Ever since acclaimed Spanish danseur Angel Corella took the artistic-director helm at the Pennsylvania Ballet, the company has touted itself as an international one. Corella, who became a U.S. citizen in February 2019, hails from the outskirts of Madrid. His stellar career has taken him all over the world, which certainly gives the company international cachet. Ultimately, however, a company cannot claim it is internationally ranked until a global audience has the opportunity to see it in action and make that judgment.
Here’s the burning question: “How can you say you are internationally ranked when you only dance regionally?” When I ask, I expect an argument. Instead, Corella says, “I agree 100 percent.” Executive director Shelly Power nods emphatically. “You’re right.”
At home and abroad
An international reputation elevates a company in the eyes of its hometown and can make that town a cultural destination for arts tourism, attracting new ticket buyers and donors. According to Power, touring the company was a gleam in board chairman David Hoffman’s eye from the moment he brought Corella to Philadelphia. “He probably already sees us there,” she says with a gleam of her own. It is part of the company’s strategic plan.
Corella recognizes the steps to that goal: “First is to have international dancers, then is to have the international repertoire, which we do now. Touring internationally, that’s hopefully the next step.”
Philadelphia audiences have seen the first two parts of the plan come together right here at home. After a rocky first few years under the new artistic director, the company is now as sharp as it has ever been, with dancers' homes ranging from New Jersey to China and commissioned works from the likes of Finnish choreographer Jorma Elo, as well as an able focus on the classics and Balanchine. Corella says he’s heard from a number of international sources that would like to see the company in their countries — “There is so much buzz.”
Yet, five years into Corella’s tenure, we are still waiting for our own Pennsylvania Ballet to shine on the world stage.
The price of progress
Corella almost left out one vital caveat to his three-step plan. “You have to be seen internationally, but without going into a hole,” he adds. In the past, that hole has been pretty deep. The company has survived rocky financial times, and touring any company of its scale is expensive. To take a production like Swan Lake to China, for example, would cost upward of a quarter-million dollars. I think that sounds low, but Powers gives credit to Corella, who keeps an eye on the bottom line.
The word frugal certainly came up, but nothing in the arts happens in a financial vacuum. Dancers are normally furloughed during the off-season. For a tour, the company must pay them for the additional performance and rehearsal time and cover their travel and living expenses. Sets and costumes must sail halfway around the world by shipping container, and music and all the meticulous details that go into putting a performance on the stage — including the stage and the theater it sits in — come with a price tag.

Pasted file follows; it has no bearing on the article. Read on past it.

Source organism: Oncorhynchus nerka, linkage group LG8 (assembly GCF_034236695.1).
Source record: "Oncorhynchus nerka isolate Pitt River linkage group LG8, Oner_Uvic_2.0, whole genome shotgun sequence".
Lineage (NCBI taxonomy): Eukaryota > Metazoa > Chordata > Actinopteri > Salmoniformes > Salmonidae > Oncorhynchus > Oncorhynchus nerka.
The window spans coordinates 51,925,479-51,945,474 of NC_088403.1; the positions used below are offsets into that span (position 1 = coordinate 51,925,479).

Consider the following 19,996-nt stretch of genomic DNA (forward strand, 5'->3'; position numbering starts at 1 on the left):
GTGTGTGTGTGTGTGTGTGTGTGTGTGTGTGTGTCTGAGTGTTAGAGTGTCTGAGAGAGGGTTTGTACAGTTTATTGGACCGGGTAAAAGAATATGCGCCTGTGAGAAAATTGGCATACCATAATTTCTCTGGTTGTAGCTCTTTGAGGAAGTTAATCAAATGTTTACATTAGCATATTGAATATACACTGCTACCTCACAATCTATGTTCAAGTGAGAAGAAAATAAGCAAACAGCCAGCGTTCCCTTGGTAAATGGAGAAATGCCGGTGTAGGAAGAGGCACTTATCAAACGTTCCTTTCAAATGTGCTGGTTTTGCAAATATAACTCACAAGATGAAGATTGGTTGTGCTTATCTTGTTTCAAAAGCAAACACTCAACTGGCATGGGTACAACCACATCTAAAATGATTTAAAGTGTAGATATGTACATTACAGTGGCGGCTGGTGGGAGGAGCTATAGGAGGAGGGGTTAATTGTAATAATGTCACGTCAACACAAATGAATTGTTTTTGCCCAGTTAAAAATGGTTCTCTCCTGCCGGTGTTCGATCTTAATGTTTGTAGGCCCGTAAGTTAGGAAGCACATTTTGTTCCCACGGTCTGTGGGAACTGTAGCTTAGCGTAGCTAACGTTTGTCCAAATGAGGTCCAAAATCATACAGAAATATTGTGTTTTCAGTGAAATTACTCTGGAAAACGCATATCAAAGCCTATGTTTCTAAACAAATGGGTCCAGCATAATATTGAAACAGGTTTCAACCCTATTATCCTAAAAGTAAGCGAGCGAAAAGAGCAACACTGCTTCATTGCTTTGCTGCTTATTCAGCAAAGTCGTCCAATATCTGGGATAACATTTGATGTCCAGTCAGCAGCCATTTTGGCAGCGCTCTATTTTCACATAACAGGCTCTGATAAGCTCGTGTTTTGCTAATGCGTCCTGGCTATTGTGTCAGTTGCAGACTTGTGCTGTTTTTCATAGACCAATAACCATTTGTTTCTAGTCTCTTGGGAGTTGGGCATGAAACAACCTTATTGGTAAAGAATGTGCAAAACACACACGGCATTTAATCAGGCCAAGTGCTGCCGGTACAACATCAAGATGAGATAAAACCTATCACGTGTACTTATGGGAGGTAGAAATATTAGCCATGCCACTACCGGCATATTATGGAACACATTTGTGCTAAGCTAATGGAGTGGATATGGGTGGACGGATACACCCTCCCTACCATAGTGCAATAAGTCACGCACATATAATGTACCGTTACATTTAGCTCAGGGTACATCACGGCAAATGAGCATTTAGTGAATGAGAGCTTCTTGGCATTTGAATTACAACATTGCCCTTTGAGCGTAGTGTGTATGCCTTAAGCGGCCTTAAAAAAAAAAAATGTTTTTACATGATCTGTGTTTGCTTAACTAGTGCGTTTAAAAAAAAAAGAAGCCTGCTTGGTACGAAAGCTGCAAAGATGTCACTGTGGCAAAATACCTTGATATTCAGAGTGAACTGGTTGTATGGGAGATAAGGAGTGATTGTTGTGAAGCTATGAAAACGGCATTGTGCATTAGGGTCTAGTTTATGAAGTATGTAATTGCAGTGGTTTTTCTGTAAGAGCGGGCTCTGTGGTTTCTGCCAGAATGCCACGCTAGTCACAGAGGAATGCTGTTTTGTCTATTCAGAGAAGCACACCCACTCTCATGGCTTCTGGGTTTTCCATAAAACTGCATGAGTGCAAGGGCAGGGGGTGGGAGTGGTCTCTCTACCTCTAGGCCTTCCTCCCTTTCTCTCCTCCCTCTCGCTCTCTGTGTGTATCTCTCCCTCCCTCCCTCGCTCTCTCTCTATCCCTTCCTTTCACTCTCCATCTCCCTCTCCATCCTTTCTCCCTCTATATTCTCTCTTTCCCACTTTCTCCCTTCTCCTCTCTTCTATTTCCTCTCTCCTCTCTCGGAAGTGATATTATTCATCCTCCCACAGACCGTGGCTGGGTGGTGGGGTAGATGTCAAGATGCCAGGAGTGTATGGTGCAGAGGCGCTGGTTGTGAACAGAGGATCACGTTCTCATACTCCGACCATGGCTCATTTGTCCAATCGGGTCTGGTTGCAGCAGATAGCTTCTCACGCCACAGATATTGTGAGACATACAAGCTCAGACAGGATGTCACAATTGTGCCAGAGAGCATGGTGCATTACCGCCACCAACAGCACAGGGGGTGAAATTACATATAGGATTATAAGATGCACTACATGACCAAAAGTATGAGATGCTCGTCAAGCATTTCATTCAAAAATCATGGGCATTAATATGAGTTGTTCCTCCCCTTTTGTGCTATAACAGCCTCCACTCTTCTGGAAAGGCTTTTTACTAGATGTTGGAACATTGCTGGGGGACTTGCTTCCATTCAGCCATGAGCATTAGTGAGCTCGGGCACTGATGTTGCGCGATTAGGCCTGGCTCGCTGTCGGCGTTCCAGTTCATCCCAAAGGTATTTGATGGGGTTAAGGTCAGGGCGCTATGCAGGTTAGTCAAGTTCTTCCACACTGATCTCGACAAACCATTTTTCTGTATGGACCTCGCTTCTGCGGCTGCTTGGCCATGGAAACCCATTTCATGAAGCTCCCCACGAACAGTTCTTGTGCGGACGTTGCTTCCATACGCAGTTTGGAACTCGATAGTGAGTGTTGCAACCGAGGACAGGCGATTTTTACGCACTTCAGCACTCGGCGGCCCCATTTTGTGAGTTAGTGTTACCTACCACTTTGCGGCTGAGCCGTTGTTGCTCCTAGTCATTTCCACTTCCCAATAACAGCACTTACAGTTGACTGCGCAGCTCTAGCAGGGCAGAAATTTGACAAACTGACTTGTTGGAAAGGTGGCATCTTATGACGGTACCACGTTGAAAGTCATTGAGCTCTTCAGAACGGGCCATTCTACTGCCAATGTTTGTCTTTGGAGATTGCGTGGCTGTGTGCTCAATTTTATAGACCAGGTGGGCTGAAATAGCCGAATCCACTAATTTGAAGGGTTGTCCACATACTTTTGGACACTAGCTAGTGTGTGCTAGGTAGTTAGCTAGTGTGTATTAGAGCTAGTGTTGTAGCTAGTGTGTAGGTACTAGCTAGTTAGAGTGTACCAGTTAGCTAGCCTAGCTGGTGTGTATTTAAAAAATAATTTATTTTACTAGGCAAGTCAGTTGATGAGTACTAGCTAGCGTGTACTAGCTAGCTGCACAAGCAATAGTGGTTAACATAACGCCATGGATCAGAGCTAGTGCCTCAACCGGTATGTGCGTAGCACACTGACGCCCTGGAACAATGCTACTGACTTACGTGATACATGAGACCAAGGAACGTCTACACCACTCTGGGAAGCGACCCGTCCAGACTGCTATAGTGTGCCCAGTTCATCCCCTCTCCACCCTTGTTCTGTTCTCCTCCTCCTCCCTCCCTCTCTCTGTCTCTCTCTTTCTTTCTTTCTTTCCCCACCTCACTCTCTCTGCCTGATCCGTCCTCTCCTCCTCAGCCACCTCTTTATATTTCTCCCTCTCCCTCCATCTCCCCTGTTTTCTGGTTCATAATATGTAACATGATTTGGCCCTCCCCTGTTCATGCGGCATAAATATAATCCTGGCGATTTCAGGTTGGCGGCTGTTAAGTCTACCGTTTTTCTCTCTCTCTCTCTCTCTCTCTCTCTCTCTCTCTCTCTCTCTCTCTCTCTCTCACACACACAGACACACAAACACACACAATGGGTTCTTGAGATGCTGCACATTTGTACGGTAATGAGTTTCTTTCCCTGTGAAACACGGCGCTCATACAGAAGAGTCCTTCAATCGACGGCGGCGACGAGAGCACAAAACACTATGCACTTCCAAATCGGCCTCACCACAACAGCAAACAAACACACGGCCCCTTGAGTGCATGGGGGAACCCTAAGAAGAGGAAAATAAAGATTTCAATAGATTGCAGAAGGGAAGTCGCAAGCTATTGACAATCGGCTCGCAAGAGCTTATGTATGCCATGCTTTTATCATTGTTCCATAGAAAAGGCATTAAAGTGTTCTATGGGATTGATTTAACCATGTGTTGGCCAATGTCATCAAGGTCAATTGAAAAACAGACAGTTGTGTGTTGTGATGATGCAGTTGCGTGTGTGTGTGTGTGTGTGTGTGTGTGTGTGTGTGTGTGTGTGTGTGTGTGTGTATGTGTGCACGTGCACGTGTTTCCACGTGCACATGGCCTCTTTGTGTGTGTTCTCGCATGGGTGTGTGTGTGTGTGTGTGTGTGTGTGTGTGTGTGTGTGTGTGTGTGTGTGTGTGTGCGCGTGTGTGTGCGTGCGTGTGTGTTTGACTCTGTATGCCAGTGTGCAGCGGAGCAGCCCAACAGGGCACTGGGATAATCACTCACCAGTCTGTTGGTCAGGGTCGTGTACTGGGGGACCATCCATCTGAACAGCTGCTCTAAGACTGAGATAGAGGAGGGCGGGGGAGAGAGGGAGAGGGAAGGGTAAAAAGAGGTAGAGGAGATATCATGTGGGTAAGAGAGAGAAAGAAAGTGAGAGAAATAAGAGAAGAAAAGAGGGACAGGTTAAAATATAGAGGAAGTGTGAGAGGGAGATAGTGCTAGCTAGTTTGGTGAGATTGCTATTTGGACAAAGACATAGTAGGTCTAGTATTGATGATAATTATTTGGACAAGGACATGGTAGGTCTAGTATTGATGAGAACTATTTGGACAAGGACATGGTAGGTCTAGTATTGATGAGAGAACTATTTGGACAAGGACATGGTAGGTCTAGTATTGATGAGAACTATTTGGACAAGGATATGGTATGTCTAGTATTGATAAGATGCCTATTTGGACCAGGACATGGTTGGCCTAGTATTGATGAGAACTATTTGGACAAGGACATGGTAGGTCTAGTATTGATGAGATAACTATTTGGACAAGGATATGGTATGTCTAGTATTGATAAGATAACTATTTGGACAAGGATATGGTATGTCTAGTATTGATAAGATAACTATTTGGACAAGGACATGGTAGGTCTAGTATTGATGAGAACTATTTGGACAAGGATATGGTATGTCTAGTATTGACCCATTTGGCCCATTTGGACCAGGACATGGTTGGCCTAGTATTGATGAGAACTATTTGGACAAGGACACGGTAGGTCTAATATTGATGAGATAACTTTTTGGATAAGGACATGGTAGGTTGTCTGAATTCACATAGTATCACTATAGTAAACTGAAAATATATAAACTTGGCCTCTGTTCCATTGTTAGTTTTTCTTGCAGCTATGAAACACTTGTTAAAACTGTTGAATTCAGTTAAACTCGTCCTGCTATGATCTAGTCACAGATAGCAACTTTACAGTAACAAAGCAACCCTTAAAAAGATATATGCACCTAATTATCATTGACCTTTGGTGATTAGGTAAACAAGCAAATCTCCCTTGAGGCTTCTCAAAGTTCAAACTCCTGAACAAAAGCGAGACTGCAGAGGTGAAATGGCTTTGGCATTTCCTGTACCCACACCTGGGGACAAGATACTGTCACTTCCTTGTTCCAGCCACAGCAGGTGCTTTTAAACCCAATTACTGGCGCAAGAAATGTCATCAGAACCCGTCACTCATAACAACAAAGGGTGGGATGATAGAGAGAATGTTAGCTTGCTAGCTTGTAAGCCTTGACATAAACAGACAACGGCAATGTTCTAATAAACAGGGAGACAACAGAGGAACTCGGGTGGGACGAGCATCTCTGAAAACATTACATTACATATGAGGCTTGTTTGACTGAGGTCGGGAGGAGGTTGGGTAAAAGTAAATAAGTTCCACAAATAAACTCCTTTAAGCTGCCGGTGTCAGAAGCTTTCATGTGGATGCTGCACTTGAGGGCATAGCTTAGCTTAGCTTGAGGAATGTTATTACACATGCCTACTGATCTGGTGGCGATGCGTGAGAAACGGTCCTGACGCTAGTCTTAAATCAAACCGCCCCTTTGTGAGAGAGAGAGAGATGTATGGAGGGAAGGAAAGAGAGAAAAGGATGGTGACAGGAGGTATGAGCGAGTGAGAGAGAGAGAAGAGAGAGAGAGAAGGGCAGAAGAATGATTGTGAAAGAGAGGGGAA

Teaming for growth
That's where Shelly Power comes in. As executive director, she finds the money to fulfill the company’s dreams while looking out for its fiscal future. (The term financial wellbeing came up a lot in our conversation, too — everyone seems acutely aware of how precariously close to disaster the company has danced in the past.)
With an annual budget of $15 million, another quarter-million seems like a small amount to raise, but the company has already committed to an expensive, long-term project in building a home north of City Hall. And when Power arrived in Philadelphia a year ago, the dearth of development staffers was dire.
“It’s virtually impossible to grow an organization [of this size] with four people in development,” Powers says, and offers her own to-do list: “The first step is to invest in your development department. Give them the people and the bandwidth to get out there and do their jobs with new donors, new relationships, new corporations, new investment partners.”
Over the past year, Power has doubled the development staff. She's now ready to tackle the next step: new relationships. Increasingly, corporate donors are looking for a two-way street as investment partners, looking for ways to leverage their support of the arts to benefit their own organizations. For example, Power says, a Philadelphia corporation with offices in China may want to contribute to performances in its host country to reflect its corporate home in a prestigious light. An airline might want to participate with points or ticket support for public relations or advertising benefits.
Although Corella and Power agree that the company must tour internationally, they spent much of our discussion explaining why they were not touring yet. However, they have made some concrete moves in the right direction. Currently, the company is working with an agent to find presenters who would, as much as possible, fully fund performances in larger international venues. Those arrangements are hard to come by, however, and ticket sales generally cover considerably less than the price of a performance, so the company is also exploring funding options with new investment partnerships. Funding partners can also open up new possibilities, such as international dance festivals.
In the meantime, one of the most dynamic ballet danseurs of our time has had to learn to tap dance (financially, at least) as he manages expectations on all sides — maintaining excitement about the company without soliciting invitations it is not yet prepared to accept. But I could not help noticing one word that came up repeatedly when the subject of actually touring came arose: China may or may not be the first stop on an international tour, but it’s most assuredly on everybody’s mind.